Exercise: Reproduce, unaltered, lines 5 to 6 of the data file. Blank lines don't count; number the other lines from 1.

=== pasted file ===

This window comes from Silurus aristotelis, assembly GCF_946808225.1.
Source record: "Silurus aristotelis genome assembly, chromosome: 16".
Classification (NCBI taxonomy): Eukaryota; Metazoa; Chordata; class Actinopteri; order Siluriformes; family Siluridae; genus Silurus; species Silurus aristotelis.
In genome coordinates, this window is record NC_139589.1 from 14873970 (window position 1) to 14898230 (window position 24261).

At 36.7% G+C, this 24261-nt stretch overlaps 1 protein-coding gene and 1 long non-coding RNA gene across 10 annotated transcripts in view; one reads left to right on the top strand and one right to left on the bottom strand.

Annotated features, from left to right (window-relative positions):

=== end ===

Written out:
At 36.7% G+C, this 24261-nt stretch overlaps 1 protein-coding gene and 1 long non-coding RNA gene across 10 annotated transcripts in view; one reads left to right on the top strand and one right to left on the bottom strand.

Annotated features, from left to right (window-relative positions):